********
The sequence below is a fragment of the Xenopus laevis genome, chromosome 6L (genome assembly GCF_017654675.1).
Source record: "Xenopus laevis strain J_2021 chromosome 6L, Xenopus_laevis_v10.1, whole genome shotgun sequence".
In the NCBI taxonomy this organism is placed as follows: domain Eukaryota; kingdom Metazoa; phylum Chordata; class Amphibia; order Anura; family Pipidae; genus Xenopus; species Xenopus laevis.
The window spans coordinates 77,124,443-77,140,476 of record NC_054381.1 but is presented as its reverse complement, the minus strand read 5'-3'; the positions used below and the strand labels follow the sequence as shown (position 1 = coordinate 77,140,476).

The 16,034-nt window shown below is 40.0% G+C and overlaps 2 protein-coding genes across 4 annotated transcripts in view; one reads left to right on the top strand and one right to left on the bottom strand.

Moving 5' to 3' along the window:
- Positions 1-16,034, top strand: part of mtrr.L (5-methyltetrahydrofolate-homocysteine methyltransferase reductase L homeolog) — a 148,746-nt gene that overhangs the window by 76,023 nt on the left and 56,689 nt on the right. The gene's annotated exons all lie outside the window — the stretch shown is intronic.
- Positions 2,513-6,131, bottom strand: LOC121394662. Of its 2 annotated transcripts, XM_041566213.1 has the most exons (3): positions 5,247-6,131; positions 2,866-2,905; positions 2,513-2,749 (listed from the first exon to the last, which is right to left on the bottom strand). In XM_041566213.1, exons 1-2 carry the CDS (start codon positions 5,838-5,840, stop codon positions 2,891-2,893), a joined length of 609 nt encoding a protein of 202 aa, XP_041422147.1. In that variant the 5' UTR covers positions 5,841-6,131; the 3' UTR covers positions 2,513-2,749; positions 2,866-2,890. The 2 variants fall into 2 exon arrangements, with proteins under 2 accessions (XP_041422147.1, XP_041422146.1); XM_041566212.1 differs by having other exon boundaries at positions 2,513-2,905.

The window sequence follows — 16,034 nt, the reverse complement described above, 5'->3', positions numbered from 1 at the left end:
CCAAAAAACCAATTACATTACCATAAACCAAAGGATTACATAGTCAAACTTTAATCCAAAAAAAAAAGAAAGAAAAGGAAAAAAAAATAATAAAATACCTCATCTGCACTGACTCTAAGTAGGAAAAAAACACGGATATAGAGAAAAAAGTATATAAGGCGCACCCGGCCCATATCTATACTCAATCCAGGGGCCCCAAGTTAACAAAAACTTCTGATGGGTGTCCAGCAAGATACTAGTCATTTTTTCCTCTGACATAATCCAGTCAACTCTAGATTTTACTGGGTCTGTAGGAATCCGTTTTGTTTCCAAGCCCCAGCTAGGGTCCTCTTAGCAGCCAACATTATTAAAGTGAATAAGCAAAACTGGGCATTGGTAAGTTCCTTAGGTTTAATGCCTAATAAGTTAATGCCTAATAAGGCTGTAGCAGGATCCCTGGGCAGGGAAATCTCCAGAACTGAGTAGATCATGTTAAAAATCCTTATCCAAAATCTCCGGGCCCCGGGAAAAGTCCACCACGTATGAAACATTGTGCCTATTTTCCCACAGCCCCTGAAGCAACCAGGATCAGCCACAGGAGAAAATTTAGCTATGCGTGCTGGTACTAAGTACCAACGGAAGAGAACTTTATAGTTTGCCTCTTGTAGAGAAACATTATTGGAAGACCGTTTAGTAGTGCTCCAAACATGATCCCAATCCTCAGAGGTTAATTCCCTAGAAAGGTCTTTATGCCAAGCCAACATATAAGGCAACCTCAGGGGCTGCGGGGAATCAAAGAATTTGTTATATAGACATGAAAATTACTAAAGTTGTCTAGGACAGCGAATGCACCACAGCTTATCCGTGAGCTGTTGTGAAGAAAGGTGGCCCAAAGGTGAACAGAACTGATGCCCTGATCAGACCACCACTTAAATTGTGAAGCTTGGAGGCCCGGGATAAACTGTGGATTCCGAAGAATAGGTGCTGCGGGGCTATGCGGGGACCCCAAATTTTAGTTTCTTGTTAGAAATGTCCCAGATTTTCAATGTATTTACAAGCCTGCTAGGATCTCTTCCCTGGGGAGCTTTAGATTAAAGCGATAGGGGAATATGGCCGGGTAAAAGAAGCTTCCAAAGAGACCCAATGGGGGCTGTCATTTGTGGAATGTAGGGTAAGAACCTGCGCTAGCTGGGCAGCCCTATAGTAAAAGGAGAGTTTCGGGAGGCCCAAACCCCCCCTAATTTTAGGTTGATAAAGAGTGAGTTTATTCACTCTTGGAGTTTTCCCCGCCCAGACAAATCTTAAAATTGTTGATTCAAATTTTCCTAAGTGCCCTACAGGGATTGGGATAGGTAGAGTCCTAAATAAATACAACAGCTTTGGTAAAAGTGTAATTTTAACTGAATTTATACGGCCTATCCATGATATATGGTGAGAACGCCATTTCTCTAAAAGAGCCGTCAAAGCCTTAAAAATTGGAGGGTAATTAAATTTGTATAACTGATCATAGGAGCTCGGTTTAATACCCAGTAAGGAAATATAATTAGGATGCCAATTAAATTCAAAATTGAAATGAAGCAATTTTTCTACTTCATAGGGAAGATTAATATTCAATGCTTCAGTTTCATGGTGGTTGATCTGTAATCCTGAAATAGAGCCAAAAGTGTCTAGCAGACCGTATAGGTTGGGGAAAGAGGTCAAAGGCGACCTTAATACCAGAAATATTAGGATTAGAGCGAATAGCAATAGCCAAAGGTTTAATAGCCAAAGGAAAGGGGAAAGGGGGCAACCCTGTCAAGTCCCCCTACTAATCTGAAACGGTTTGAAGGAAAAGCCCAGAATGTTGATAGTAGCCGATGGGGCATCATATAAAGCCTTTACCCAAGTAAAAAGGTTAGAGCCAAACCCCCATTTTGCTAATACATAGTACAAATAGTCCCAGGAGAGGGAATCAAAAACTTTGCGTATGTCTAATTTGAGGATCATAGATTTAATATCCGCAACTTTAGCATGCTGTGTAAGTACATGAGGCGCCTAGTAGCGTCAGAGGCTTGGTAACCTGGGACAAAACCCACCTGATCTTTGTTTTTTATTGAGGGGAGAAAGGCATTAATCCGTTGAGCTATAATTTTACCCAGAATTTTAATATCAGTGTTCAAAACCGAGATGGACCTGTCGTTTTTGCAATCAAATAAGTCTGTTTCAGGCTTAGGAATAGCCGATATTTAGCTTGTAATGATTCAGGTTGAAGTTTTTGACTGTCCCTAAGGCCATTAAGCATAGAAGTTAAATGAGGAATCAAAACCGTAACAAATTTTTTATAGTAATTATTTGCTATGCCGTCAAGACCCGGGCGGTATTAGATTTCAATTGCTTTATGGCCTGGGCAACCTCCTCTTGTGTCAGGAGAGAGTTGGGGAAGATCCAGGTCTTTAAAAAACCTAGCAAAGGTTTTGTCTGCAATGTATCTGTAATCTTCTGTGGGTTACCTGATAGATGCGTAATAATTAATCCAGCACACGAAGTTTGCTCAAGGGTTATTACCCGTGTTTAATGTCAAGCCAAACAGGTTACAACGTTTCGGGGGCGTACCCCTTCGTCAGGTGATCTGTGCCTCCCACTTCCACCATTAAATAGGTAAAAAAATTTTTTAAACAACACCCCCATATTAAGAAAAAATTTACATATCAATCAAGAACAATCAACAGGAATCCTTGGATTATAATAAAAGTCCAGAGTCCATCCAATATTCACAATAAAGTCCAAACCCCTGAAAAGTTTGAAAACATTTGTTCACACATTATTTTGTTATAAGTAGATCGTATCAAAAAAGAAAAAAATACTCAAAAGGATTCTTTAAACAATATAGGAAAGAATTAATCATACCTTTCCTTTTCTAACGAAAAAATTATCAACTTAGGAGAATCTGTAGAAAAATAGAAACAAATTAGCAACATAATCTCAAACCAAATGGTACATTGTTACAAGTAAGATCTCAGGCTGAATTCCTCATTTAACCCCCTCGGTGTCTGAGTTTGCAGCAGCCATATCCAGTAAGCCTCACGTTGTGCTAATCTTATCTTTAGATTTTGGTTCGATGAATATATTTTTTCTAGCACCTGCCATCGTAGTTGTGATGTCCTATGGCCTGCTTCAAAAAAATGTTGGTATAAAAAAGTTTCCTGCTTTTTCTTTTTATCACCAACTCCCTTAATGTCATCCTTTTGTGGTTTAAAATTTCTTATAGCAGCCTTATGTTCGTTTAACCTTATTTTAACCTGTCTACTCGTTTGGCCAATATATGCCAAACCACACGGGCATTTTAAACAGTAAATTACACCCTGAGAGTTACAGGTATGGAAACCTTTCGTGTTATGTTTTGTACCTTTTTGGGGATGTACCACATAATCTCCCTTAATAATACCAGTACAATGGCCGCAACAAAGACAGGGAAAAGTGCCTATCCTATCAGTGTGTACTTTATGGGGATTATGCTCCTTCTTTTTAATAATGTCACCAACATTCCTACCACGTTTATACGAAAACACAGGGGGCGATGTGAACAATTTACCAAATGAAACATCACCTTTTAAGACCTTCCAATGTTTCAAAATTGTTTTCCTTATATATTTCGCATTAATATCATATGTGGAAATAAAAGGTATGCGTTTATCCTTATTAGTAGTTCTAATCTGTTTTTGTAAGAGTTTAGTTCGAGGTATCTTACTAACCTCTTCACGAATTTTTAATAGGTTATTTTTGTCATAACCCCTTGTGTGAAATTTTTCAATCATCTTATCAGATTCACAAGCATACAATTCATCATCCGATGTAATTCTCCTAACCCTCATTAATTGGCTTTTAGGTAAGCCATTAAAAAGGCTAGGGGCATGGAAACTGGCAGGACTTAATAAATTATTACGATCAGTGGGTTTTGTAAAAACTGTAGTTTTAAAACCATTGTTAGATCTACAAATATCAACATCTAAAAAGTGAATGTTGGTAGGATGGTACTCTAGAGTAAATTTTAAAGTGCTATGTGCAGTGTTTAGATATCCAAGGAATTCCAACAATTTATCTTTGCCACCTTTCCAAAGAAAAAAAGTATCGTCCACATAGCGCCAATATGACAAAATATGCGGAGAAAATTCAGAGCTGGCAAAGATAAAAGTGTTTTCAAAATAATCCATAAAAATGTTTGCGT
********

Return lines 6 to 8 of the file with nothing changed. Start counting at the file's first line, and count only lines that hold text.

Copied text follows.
Moving 5' to 3' along the window:
- Positions 1-16,034, top strand: part of mtrr.L (5-methyltetrahydrofolate-homocysteine methyltransferase reductase L homeolog) — a 148,746-nt gene that overhangs the window by 76,023 nt on the left and 56,689 nt on the right. The gene's annotated exons all lie outside the window — the stretch shown is intronic.
- Positions 2,513-6,131, bottom strand: LOC121394662. Of its 2 annotated transcripts, XM_041566213.1 has the most exons (3): positions 5,247-6,131; positions 2,866-2,905; positions 2,513-2,749 (listed from the first exon to the last, which is right to left on the bottom strand). In XM_041566213.1, exons 1-2 carry the CDS (start codon positions 5,838-5,840, stop codon positions 2,891-2,893), a joined length of 609 nt encoding a protein of 202 aa, XP_041422147.1. In that variant the 5' UTR covers positions 5,841-6,131; the 3' UTR covers positions 2,513-2,749; positions 2,866-2,890. The 2 variants fall into 2 exon arrangements, with proteins under 2 accessions (XP_041422147.1, XP_041422146.1); XM_041566212.1 differs by having other exon boundaries at positions 2,513-2,905.